Sunday, 11 March 2012

Wind's wasted money and effort

Regular readers will know that TCS blog does not like wind turbines and the subsidies that go to wind power companies, the "polluters" of the countryside. For previous comment see eg here, here, here and here.

Josh (Cartoons by Josh) also has "a 'thing' about wind turbines... grrr."  Here's Josh's latest great contribution to the debate.
Meanwhile, up in Scotland as reported by
WIND power – more accurately wind impotence, since turbines operate at just 24 per cent of capacity – is the curse of Scotland. One of the most beautiful landscapes in Europe has been brutally ravaged, families have been driven into fuel poverty, pensioners have been presented with the lethal dilemma “heat or eat” – all to appease the neurotic prejudices of global warming fanatics.
TCS blog reported on the exposure by Professor Gordon Hughes of the crippling cost to consumers HERE.
The inefficiency of wind turbines requires perpetual back-up by building gas turbine power stations – running two parallel energy generation systems, each alternately redundant, in times of economic crisis. The fiscal ratchet is turning relentlessly. The Renewables Obligation, introduced in Scotland in 2002, forces electricity suppliers to source an increasing proportion of power from renewables, currently 11.1 per cent and rising. By 2027 this scam will have cost UK customers £32bn.

Agreeing with Josh, the scotsman points out: "It is not bad news for everybody: across the UK a dozen landowners are sharing £850 million in subsidies for wind turbines." 

Wind Power has been killing birds, bats and doesn`t generate power for a large percentage of the time.
The green ideology says wind power is the answer - It's not!
 Alice Thompson writing in The Times and re-published by The Australian writes that 

"WIND farms on inherited estates are fuelling vast government subsidies for earls and dukes.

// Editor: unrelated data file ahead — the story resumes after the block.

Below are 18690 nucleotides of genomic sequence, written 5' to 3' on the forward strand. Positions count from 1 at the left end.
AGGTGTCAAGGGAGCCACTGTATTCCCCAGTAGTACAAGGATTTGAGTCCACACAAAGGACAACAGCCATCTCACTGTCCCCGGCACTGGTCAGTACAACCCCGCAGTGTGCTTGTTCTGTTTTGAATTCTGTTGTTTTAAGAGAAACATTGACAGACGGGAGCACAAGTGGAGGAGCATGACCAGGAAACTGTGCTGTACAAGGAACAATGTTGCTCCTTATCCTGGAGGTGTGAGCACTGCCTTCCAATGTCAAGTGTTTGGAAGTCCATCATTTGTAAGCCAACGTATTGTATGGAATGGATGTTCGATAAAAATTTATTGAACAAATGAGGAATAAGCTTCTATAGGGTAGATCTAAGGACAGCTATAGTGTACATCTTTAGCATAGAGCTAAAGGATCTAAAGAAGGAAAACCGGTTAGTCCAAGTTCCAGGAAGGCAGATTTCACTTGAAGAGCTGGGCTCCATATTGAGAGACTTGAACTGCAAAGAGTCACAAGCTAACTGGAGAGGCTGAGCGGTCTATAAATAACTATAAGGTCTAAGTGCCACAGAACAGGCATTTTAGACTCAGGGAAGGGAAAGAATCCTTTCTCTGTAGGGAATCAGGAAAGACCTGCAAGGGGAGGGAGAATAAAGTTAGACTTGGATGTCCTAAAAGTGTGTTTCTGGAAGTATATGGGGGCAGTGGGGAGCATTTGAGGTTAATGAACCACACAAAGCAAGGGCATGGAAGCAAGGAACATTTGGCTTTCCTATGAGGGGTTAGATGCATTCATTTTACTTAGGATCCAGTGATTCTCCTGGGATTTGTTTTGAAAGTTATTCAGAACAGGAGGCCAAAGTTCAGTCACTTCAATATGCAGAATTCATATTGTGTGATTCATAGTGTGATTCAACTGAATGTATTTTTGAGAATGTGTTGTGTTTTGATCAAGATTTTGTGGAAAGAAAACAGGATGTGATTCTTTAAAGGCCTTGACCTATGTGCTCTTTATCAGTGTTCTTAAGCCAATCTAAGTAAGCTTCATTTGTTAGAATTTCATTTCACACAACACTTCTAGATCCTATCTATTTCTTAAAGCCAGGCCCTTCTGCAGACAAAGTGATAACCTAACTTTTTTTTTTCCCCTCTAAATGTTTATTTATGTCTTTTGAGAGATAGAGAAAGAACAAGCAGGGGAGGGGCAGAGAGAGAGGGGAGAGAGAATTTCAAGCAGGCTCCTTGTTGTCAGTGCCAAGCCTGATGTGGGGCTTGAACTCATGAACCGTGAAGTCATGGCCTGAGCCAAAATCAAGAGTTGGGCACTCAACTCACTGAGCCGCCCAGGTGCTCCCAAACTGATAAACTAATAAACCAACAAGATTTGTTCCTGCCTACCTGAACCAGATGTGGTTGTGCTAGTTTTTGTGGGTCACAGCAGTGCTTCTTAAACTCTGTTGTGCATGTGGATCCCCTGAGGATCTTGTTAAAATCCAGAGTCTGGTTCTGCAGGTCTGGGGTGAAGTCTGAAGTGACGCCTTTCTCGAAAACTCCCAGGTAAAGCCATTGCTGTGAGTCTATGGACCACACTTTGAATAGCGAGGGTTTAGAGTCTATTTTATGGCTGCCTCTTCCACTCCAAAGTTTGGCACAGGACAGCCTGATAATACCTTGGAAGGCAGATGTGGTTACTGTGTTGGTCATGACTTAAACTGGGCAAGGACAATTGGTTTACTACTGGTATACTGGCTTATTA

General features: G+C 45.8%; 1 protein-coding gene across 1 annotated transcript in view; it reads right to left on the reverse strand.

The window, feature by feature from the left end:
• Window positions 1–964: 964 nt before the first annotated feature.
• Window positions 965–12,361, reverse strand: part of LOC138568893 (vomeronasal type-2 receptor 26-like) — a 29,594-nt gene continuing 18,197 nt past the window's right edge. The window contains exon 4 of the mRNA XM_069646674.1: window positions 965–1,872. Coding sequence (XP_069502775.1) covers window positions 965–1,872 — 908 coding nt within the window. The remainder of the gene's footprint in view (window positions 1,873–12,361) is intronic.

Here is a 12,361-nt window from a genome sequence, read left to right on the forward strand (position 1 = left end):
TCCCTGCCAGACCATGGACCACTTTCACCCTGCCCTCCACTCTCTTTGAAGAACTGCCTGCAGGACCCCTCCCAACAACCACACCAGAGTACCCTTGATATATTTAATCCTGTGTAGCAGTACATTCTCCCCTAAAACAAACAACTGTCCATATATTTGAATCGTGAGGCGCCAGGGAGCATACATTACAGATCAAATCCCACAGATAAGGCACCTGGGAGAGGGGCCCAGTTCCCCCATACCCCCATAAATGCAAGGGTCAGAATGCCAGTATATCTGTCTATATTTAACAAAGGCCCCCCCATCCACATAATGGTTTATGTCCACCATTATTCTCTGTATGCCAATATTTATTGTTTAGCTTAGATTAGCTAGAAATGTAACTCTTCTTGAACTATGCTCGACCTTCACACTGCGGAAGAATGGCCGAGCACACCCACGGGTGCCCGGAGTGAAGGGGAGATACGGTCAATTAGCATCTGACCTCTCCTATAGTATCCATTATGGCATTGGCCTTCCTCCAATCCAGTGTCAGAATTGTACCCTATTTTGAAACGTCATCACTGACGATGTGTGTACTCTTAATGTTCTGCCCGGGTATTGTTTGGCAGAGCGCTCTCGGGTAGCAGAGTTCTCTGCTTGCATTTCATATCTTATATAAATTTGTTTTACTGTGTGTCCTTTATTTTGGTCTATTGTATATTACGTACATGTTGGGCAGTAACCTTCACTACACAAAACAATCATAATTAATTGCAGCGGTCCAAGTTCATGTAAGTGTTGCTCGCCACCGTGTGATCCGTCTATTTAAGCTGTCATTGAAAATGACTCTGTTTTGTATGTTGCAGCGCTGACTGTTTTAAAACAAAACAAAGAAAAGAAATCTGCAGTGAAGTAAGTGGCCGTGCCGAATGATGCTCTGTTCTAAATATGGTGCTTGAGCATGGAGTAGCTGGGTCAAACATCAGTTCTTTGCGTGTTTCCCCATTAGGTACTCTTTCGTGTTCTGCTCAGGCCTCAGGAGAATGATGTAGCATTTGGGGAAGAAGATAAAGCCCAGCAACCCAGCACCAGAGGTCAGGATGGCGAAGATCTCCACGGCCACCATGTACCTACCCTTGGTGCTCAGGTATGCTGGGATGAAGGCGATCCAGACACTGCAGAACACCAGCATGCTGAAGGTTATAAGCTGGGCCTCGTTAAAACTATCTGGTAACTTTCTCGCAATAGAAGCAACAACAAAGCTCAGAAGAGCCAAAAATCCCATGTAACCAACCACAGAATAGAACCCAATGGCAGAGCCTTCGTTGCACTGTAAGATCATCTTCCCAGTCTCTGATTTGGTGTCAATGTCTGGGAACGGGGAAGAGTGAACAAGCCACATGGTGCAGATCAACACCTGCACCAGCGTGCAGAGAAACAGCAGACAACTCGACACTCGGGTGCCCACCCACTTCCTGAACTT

"I am a very rich duke, a most agreeable thing to be, even in these days," says Fabrice de Sauveterre in The Pursuit of Love. And it still is. From Keswick to Kensington these are hard times in Britain: mortgages up, fuel up, fares up, heating bills up, child benefit and social security down.
By 2020, the government will be handing over pound stg. 100 million ($149m) a year in rents to landowners simply for the right to put turbines on their turf. Property agents suggest that each large turbine generates about pound stg. 40,000 a year risk-free for the landowner.
The Earl of Moray is reported to rake in nearly pound stg. 2m a year from his wind farm in Perthshire; the Duke of Roxburghe is expected to make pound stg. 1.5m a year from his development in the Lammermuir Hills. The Duke of Gloucester has given West Coast Energy permission for a scheme on his Northamptonshire estate that could generate pound stg. 3m over 25 years. Even the Prime Minister's father-in-law, Sir Reginald Sheffield, is in on it, making pound stg. 1000 a day in rent in Lincolnshire.
It's enough for a peasants' revolt, but all the landowners seem to care about is whether the blades will interfere with their pheasants.

Paul Howes and THAT promise

As reported by this blog, Paul Howes initially promised: "If one job is gone, our support is gone." 
He then back-tracked, or appeared to back-track on that promise.

Meanwhile jobs have been disappearing even before the tax has hit the fans. Unions members are agitating. Has Mr Howes re-invigorated his promise?

According to Dennis Shanahan in the Australian:
THE Gillard government has been warned that union support will be withdrawn from Labor's campaign to put a price on greenhouse gas emissions if it looks like "one job" will be lost because of the proposed carbon tax.
Australia's biggest manufacturing union has called on the government to urgently release details of its protection for industry and householders under a carbon tax, in the face of a growing workers' revolt on the workshop floor, where union officials are being challenged and jeered for supporting Julia Gillard's plan.
As Australian Workers Union national secretary Paul Howes prepared for a crisis meeting of union officials today to discuss the impact of the carbon tax, he said his union wanted to ensure that "this carbon price won't cost a single job".
Why has Paul Howes done a double back-flip?
But workers' concern about job losses has reached such a critical level that union leaders are warning the government their support is conditional on a more effective political campaign to sell the tax, details of industry protection and guarantees no jobs will be lost.
Mr Howes has this week joined business leaders who believe that there should be greater levels of compensation than those offered in 2009 under the Rudd government's carbon pollution reduction scheme and those on offer now.